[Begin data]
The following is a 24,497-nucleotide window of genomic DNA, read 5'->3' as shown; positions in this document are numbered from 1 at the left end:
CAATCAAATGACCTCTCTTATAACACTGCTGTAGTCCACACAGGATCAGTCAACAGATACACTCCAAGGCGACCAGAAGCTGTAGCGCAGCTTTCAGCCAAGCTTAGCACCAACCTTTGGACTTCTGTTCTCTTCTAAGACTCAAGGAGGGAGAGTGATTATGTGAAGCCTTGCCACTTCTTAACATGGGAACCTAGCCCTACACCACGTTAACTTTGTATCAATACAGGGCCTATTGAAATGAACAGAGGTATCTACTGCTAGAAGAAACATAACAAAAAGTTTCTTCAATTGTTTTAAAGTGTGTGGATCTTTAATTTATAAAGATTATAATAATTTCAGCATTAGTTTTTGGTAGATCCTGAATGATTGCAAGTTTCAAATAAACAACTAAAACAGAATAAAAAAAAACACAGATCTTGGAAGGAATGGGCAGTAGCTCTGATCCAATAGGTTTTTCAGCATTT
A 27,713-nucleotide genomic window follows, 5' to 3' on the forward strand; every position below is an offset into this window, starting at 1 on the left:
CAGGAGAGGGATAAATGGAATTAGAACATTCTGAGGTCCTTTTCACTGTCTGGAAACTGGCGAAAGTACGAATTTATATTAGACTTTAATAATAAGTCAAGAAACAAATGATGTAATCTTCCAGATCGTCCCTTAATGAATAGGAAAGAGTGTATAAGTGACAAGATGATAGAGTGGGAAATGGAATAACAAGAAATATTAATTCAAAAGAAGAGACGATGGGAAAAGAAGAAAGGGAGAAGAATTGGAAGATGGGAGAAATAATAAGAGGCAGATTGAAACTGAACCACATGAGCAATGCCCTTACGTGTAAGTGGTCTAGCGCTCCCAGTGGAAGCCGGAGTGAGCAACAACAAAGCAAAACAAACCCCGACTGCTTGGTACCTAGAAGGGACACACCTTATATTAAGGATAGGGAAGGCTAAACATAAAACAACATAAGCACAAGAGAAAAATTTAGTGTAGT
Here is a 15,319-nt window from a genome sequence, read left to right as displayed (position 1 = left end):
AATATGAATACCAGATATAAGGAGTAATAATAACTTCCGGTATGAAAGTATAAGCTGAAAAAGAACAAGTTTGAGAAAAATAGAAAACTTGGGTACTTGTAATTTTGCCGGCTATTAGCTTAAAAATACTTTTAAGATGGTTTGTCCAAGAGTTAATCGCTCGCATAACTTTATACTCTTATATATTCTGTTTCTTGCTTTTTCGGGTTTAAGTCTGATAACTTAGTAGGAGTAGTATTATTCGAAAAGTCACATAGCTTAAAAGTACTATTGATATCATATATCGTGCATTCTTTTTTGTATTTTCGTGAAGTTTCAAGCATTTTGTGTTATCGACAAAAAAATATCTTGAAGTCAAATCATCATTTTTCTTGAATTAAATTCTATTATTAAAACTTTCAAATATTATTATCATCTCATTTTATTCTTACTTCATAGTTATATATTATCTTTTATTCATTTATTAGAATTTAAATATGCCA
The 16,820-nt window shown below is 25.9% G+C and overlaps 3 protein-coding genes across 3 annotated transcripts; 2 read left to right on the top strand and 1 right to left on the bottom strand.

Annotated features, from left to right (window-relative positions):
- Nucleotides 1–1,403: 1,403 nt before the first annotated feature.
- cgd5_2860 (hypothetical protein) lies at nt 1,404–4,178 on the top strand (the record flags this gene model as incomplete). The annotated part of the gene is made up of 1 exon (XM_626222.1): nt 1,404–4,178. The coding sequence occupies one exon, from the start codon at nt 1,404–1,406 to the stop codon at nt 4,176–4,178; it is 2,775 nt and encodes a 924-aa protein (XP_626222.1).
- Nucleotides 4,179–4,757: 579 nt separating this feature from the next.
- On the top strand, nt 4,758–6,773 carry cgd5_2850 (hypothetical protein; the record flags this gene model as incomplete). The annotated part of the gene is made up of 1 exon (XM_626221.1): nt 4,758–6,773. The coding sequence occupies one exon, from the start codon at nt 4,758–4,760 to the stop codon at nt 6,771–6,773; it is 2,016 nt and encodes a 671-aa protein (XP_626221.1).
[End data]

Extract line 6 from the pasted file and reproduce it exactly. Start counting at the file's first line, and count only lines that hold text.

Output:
AATATGAATACCAGATATAAGGAGTAATAATAACTTCCGGTATGAAAGTATAAGCTGAAAAAGAACAAGTTTGAGAAAAATAGAAAACTTGGGTACTTGTAATTTTGCCGGCTATTAGCTTAAAAATACTTTTAAGATGGTTTGTCCAAGAGTTAATCGCTCGCATAACTTTATACTCTTATATATTCTGTTTCTTGCTTTTTCGGGTTTAAGTCTGATAACTTAGTAGGAGTAGTATTATTCGAAAAGTCACATAGCTTAAAAGTACTATTGATATCATATATCGTGCATTCTTTTTTGTATTTTCGTGAAGTTTCAAGCATTTTGTGTTATCGACAAAAAAATATCTTGAAGTCAAATCATCATTTTTCTTGAATTAAATTCTATTATTAAAACTTTCAAATATTATTATCATCTCATTTTATTCTTACTTCATAGTTATATATTATCTTTTATTCATTTATTAGAATTTAAATATGCCA